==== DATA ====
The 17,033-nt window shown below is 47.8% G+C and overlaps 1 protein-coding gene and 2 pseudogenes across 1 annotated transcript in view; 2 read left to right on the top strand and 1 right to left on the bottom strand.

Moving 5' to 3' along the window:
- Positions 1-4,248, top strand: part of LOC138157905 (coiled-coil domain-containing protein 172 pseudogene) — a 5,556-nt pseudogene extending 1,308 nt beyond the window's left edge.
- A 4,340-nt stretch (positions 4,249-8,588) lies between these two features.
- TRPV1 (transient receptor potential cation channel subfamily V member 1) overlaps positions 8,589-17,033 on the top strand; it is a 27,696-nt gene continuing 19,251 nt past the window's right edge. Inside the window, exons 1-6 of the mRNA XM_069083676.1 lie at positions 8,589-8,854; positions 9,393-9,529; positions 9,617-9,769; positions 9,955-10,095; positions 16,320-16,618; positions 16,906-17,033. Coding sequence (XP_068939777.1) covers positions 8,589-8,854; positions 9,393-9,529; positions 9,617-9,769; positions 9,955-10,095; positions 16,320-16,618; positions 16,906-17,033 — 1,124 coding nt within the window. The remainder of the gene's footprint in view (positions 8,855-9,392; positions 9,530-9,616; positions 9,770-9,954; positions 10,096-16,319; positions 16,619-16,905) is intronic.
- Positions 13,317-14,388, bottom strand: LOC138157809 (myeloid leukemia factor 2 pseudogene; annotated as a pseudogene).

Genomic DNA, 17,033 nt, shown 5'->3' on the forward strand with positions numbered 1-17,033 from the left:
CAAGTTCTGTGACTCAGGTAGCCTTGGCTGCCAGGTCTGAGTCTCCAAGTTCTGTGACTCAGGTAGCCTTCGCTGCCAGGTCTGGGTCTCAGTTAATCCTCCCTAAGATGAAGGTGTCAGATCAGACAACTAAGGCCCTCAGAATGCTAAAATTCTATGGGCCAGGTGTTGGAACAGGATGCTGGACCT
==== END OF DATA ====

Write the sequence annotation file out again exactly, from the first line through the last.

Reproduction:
The 17,033-nt window shown below is 47.8% G+C and overlaps 1 protein-coding gene and 2 pseudogenes across 1 annotated transcript in view; 2 read left to right on the top strand and 1 right to left on the bottom strand.

Moving 5' to 3' along the window:
- Positions 1-4,248, top strand: part of LOC138157905 (coiled-coil domain-containing protein 172 pseudogene) — a 5,556-nt pseudogene extending 1,308 nt beyond the window's left edge.
- A 4,340-nt stretch (positions 4,249-8,588) lies between these two features.
- TRPV1 (transient receptor potential cation channel subfamily V member 1) overlaps positions 8,589-17,033 on the top strand; it is a 27,696-nt gene continuing 19,251 nt past the window's right edge. Inside the window, exons 1-6 of the mRNA XM_069083676.1 lie at positions 8,589-8,854; positions 9,393-9,529; positions 9,617-9,769; positions 9,955-10,095; positions 16,320-16,618; positions 16,906-17,033. Coding sequence (XP_068939777.1) covers positions 8,589-8,854; positions 9,393-9,529; positions 9,617-9,769; positions 9,955-10,095; positions 16,320-16,618; positions 16,906-17,033 — 1,124 coding nt within the window. The remainder of the gene's footprint in view (positions 8,855-9,392; positions 9,530-9,616; positions 9,770-9,954; positions 10,096-16,319; positions 16,619-16,905) is intronic.
- Positions 13,317-14,388, bottom strand: LOC138157809 (myeloid leukemia factor 2 pseudogene; annotated as a pseudogene).

Genomic DNA, 17,033 nt, shown 5'->3' on the forward strand with positions numbered 1-17,033 from the left:
CAAGTTCTGTGACTCAGGTAGCCTTGGCTGCCAGGTCTGAGTCTCCAAGTTCTGTGACTCAGGTAGCCTTCGCTGCCAGGTCTGGGTCTCAGTTAATCCTCCCTAAGATGAAGGTGTCAGATCAGACAACTAAGGCCCTCAGAATGCTAAAATTCTATGGGCCAGGTGTTGGAACAGGATGCTGGACCT